Fly-tipping, the illegal dumping of waste, is a growing problem in England and Wales.
And it is hugely expensive.
In 2000, for example, the London Borough of Lewisham spent £500,000 on cleaning up household rubbish, food and drink containers and tyres dumped in back alleys and another £350,000 on removing dumped cars - money that should have been spent on road maintenance, local schools, public transport or other essential services. Fly tipping confronts people with a polluted, rubbish strewn environment, increased risk of fire and rodent infestation, and can endanger health if the dumped waste is hazardous.
According to research by Environmental Campaigns (Encams), nearly half the local authorities in England think fly-tipping is a significant or major problem and only 2% say they have no problem.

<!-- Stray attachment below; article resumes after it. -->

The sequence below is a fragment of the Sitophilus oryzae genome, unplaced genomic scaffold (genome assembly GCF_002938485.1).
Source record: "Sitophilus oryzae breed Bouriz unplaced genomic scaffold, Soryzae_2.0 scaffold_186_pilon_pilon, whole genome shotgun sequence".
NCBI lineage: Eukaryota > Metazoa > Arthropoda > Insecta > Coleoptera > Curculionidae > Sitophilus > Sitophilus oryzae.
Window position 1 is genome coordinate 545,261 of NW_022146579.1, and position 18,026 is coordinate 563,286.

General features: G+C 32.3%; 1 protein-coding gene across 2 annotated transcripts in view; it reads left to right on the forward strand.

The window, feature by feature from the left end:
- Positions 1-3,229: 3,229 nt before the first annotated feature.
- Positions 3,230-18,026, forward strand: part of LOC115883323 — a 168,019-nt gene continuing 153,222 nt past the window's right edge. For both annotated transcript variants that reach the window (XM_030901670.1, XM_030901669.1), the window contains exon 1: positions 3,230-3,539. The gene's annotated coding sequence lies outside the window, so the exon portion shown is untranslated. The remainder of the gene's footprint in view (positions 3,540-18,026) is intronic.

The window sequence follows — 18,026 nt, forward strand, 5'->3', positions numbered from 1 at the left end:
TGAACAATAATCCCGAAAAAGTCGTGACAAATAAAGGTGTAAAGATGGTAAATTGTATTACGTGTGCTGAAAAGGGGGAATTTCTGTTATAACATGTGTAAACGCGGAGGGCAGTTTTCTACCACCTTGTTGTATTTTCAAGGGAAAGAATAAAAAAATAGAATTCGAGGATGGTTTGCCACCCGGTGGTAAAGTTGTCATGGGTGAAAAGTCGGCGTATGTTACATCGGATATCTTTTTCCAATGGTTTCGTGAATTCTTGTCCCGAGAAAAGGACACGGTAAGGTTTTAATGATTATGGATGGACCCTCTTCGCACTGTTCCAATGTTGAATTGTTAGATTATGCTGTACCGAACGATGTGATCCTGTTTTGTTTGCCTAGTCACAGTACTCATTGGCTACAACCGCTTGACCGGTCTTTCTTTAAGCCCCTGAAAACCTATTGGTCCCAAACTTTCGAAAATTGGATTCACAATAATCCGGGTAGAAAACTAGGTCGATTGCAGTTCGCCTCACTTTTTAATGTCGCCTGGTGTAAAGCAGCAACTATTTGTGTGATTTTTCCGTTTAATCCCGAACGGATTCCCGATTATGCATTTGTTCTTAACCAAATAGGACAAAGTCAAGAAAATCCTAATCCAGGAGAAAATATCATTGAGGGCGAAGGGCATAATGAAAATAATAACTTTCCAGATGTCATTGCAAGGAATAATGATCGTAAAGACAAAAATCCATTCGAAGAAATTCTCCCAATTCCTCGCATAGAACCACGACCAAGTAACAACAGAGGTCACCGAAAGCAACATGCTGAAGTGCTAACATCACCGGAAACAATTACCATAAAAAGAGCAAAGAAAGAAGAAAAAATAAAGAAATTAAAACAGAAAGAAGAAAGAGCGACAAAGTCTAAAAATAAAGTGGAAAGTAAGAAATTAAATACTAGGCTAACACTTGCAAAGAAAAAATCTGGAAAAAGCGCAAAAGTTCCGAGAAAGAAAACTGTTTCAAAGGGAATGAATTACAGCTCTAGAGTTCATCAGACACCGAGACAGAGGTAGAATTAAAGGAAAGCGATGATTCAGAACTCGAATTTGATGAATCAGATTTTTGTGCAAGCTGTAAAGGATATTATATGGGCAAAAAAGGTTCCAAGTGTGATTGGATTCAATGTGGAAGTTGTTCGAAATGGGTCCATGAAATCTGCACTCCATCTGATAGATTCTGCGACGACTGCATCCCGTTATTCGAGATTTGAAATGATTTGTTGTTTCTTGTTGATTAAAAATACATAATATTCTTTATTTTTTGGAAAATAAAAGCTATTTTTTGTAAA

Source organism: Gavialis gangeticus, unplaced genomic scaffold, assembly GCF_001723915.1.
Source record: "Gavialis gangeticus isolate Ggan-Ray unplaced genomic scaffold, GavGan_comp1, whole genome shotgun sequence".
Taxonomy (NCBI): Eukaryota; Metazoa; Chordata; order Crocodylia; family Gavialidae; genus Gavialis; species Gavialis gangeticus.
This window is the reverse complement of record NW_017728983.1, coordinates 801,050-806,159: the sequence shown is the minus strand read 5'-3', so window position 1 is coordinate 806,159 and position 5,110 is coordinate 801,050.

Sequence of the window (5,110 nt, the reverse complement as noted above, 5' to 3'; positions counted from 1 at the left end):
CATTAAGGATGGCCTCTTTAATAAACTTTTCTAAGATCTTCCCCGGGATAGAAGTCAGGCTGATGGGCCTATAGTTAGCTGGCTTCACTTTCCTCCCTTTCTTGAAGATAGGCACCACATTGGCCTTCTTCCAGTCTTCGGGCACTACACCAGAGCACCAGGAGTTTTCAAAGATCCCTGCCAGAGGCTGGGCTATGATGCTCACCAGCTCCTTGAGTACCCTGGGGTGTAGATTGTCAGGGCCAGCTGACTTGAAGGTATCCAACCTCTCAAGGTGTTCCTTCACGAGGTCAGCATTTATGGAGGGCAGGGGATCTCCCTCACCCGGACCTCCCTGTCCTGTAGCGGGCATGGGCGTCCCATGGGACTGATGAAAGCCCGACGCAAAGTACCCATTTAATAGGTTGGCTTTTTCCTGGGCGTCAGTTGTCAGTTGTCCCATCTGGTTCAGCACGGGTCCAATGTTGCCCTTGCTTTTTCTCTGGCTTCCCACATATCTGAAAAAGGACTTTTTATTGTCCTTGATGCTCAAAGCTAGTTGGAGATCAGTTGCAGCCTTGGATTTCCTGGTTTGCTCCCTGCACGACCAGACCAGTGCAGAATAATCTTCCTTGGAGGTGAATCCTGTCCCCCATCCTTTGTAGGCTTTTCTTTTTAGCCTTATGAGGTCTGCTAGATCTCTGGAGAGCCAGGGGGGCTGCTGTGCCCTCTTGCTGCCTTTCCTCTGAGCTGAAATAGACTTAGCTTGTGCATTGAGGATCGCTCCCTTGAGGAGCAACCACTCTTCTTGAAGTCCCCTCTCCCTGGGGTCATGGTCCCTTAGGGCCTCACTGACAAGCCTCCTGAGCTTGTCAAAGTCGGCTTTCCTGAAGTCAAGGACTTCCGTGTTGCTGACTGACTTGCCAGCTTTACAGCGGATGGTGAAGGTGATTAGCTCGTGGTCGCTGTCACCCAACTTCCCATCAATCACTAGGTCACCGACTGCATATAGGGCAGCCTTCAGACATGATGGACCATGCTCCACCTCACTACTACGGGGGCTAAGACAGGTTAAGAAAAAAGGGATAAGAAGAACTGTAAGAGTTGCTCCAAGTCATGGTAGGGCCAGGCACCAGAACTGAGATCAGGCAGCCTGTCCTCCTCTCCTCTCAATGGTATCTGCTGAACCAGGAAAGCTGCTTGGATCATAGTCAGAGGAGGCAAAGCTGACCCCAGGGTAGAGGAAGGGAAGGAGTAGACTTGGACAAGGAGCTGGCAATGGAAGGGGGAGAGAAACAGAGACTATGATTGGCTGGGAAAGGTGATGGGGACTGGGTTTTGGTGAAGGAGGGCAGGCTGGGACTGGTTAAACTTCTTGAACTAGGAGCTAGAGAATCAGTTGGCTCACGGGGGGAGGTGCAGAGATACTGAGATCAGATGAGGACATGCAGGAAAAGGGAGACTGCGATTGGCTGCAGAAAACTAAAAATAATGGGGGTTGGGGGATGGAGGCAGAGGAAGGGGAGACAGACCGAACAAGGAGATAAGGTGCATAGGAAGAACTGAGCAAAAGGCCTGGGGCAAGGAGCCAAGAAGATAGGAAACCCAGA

Why does fly tipping happen? Rising landfill costs have pushed unscrupulous waste contractors to profiteer by dumping waste in back yards and fields. It also enables them to save on haulage. And as economic prosperity fuels a binge of consumerism and household DIY, generating unprecedented volumes of waste, European laws have kicked in, making it illegal to landfill certain items, including tyres and fridges, at all.
Councils are often under resourced to cope with the rising tide of rubbish. There is also little public understanding of who to report fly tipping to: the Environment Agency tackles hazardous substances and borough councils other kinds of waste.